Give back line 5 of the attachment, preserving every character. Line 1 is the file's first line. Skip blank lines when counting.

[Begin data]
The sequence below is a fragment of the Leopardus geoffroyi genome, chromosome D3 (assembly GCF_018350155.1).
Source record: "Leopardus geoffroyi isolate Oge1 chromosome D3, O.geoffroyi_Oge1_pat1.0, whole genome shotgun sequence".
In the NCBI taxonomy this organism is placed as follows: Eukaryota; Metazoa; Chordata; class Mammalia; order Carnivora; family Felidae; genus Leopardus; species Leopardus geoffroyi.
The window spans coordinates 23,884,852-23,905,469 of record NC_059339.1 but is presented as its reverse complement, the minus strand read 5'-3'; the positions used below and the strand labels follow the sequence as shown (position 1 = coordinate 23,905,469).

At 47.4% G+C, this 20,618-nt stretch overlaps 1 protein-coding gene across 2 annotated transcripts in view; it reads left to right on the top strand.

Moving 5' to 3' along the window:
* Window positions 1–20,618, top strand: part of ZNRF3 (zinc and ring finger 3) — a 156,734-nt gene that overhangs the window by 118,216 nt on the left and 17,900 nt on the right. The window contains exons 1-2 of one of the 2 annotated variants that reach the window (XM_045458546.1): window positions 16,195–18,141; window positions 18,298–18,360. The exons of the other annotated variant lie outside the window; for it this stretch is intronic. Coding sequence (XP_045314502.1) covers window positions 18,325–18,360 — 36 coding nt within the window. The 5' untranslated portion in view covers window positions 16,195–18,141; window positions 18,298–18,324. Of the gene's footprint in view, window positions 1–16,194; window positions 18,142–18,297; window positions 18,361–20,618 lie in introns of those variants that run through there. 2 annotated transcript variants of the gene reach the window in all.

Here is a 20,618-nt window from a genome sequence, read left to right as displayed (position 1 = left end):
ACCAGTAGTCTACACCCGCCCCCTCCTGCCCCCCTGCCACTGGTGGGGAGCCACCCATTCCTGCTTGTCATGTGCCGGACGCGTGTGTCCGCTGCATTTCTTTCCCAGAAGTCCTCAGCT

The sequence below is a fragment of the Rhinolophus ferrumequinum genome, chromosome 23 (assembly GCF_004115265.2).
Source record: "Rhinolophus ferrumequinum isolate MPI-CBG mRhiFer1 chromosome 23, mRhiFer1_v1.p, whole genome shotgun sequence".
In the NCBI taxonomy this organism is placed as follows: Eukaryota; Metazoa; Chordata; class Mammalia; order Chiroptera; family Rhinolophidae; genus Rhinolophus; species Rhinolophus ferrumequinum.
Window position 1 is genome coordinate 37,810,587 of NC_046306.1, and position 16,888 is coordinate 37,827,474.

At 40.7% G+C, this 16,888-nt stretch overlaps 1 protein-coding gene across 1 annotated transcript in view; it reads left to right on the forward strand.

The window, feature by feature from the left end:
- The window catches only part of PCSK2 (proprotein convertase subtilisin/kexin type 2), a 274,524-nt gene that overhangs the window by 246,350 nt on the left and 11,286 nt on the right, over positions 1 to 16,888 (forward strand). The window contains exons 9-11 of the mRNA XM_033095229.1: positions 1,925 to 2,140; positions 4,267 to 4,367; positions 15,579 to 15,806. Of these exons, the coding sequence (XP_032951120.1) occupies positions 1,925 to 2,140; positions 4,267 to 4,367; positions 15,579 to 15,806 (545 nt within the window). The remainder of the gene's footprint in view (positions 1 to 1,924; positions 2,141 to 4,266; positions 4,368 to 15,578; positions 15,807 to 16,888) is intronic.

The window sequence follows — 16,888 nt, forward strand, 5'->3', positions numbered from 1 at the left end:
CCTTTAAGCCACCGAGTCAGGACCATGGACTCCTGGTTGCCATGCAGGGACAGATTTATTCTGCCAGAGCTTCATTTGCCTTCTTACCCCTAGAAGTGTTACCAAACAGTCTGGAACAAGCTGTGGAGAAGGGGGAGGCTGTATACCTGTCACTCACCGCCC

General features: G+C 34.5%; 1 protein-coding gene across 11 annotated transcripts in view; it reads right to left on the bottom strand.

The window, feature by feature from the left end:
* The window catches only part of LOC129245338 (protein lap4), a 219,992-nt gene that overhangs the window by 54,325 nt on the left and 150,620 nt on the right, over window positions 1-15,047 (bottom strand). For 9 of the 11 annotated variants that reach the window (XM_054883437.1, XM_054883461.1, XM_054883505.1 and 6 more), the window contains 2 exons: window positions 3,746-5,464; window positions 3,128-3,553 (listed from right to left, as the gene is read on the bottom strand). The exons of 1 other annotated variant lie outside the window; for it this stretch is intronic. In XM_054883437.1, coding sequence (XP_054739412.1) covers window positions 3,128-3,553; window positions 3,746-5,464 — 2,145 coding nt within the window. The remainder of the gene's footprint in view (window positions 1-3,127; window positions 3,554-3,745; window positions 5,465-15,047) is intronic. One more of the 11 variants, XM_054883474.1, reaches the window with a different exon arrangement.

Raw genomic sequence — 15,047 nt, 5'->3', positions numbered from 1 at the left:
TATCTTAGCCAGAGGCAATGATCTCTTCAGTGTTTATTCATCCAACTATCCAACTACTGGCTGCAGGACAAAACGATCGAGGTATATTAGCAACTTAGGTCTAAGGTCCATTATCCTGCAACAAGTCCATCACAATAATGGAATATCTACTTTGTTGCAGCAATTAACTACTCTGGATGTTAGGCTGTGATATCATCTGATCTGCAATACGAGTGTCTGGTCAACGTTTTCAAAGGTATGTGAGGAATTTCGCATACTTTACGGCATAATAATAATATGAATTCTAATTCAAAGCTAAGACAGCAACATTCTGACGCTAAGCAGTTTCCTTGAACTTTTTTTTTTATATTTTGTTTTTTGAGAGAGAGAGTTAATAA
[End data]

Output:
At 47.4% G+C, this 20,618-nt stretch overlaps 1 protein-coding gene across 2 annotated transcripts in view; it reads left to right on the top strand.